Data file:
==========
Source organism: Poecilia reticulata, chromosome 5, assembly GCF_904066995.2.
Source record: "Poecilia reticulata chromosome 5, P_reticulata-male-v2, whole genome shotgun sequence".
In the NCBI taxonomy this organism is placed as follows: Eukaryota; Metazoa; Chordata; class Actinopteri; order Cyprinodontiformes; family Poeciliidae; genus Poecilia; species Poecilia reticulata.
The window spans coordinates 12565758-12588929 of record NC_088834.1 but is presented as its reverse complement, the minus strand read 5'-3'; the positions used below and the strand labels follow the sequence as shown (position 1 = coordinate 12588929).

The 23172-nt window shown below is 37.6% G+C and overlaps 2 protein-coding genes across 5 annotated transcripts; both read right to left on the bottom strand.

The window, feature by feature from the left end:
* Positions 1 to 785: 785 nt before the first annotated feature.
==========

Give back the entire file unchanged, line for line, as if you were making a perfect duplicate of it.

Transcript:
Source organism: Poecilia reticulata, chromosome 5, assembly GCF_904066995.2.
Source record: "Poecilia reticulata chromosome 5, P_reticulata-male-v2, whole genome shotgun sequence".
In the NCBI taxonomy this organism is placed as follows: Eukaryota; Metazoa; Chordata; class Actinopteri; order Cyprinodontiformes; family Poeciliidae; genus Poecilia; species Poecilia reticulata.
The window spans coordinates 12565758-12588929 of record NC_088834.1 but is presented as its reverse complement, the minus strand read 5'-3'; the positions used below and the strand labels follow the sequence as shown (position 1 = coordinate 12588929).

The 23172-nt window shown below is 37.6% G+C and overlaps 2 protein-coding genes across 5 annotated transcripts; both read right to left on the bottom strand.

The window, feature by feature from the left end:
* Positions 1 to 785: 785 nt before the first annotated feature.